At some point in the wee hours of Friday morning, I dreamt that I was a King who was soundly defeated in some epic, Game of Thrones-style battle. Disgraced, I felt there was nothing else I could do but hurl myself off of the highest cliff in the realm. As the craggy ground and certain death rushed up to meet me, I was jolted into reality by the decidedly un-epic sounds of Train’s “Calling All Angels” blaring out of my clock radio. Outside my window the sky was black as pitch, the only light emanating from the oversized LCD numbers of the alarm clock which read 4:21. Their eerie green radiance mocked me as I dragged myself, zombie-like, out of bed and into the shower. As the hot water splashed on my face, I had to put all thoughts of royal suicide and lack of decent sleep behind me, because today was no ordinary sit-in-a-cublicle day. Today I was going to my first “major” Con, and my first Con as a member of the Geek Press. Today was New York Comic Con 2011 day.

After watching Ramona Flowers’ BF get F’d in the B Scott Pilgrim Vs. The World on my trusty 2007 iPod classic (who needs iPhones?), the train rolled into New York City under ashen October skies. One wildly expensive expensive taxi ride later, I was standing outside of the mighty Javits Center, a massive concrete leviathan whose belly housed the stuff of nerd dreams. On the sidewalks outside the Javits, the line of weary worshippers looking to enter and bow before their four-colored Gods in Geek Mecca stretched for what seemed like miles. A parade of Batgirls, Zombies, Master Chiefs, Supermen, Thunder Gods, Jedi Knights, Castellans, Droids, Vampires, Harley Quinns, Browncoats, Stormtroopers, Deadpools, and hundreds of others could do nothing but wait; their arsenal of lightsabers, katana blades, power rings, and suits of high-tech armor rendered powerless by 20-somethings in bright yellow STAFF shirts standing vigilant at the doors. Those that chose not to don the garb of some kind of avatar were adorned with the numerous sigils of their houses — Bat-emblems, S-shields, Dharma Initiative octagons, Starfleet insignias, Lantern symbols for every color in the spectrum, Captain America shields, Star Wars logos, Autobot or Decepticon icons, and thousands more.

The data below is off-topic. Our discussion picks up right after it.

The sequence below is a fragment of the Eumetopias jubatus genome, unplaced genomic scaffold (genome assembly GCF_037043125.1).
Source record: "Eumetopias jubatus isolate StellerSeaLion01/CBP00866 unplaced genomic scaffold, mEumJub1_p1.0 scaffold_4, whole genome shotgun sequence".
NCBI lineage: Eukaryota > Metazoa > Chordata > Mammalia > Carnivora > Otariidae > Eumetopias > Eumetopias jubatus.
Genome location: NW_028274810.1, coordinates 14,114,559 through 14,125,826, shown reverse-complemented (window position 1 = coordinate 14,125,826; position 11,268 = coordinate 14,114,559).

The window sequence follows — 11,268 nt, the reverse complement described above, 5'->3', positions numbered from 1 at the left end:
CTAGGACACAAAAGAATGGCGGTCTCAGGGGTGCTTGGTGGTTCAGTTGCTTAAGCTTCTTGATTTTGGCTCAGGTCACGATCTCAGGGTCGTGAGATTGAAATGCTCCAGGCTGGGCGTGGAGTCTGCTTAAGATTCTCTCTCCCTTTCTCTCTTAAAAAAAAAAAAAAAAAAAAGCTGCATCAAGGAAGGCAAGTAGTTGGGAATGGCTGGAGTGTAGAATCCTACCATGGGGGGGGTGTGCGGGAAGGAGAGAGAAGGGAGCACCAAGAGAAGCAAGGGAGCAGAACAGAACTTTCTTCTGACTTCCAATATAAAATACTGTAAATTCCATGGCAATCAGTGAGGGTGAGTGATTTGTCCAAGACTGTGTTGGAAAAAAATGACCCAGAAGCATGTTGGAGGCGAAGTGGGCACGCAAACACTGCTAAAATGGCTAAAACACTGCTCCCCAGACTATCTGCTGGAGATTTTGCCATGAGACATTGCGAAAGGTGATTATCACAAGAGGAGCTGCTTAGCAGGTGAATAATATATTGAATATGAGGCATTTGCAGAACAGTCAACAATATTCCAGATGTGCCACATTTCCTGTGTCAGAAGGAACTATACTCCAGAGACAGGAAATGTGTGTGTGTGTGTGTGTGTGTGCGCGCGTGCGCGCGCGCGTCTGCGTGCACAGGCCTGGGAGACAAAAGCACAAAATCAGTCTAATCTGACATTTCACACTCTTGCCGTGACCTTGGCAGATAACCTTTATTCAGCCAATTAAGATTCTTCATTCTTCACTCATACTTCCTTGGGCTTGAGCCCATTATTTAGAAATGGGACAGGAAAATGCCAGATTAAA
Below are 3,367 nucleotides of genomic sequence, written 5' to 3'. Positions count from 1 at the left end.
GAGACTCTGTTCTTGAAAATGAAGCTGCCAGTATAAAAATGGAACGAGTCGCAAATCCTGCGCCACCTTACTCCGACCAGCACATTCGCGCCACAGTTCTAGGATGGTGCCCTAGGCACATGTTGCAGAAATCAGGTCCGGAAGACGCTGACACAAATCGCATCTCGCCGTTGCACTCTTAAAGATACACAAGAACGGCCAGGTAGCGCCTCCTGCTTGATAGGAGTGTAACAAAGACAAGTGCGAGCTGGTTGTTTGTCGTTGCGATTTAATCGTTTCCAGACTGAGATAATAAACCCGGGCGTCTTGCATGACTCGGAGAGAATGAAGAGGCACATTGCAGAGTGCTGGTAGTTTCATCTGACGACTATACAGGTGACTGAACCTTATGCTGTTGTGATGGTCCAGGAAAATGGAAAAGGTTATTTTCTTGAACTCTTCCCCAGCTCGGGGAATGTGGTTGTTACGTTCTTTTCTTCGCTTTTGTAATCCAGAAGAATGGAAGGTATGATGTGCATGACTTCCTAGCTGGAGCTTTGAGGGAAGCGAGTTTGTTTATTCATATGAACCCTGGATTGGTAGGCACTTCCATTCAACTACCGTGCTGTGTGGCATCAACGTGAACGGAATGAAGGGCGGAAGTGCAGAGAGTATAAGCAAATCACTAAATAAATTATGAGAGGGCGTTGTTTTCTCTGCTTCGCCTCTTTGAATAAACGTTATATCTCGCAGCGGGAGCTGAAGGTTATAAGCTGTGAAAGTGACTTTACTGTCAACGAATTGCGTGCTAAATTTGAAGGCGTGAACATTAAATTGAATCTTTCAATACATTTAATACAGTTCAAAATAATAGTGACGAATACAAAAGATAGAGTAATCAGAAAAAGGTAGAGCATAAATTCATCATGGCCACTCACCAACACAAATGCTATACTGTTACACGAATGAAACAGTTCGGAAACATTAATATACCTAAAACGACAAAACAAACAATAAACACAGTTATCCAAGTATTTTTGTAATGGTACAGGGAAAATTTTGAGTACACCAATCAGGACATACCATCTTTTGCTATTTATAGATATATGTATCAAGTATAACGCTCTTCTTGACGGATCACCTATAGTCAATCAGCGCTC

It was an awe-inspiring sight, but I needed to remain focused because I had a mission – do whatever it took to get the hell away from that nightmarish line and obtain my press pass!   When the young lady in charge of press badges confirmed my I.D. and granted me my lanyard with “PRESS” lovingly emblazoned on the plastic badge, I could do nothing but beam. I felt like Luke Skywalker receiving a medal from Princess Leia after bravely destroying the Death Star with the luckiest shot in history. I was then unceremoniously herded into a long line where hundreds of others wearing the same Press badge waited to enter the show floor. When the doors opened and the sea of humanity surged forward like a tsunami, I relaxed and let the wave wash over me.